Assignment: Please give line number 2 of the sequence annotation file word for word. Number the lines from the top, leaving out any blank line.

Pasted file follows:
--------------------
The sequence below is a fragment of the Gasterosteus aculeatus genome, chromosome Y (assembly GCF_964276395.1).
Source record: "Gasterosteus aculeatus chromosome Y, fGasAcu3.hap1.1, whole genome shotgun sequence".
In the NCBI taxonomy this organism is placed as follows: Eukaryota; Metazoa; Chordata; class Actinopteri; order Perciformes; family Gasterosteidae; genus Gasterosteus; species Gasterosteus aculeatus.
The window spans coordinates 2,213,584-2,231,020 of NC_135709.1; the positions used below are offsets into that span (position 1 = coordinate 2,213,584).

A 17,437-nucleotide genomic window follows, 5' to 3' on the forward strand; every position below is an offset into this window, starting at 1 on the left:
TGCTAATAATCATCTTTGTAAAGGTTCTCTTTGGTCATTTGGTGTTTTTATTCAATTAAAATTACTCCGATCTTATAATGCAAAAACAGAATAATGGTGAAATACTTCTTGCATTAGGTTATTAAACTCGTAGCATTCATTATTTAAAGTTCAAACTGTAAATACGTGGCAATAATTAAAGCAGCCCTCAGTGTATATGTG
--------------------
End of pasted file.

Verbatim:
Source record: "Gasterosteus aculeatus chromosome Y, fGasAcu3.hap1.1, whole genome shotgun sequence".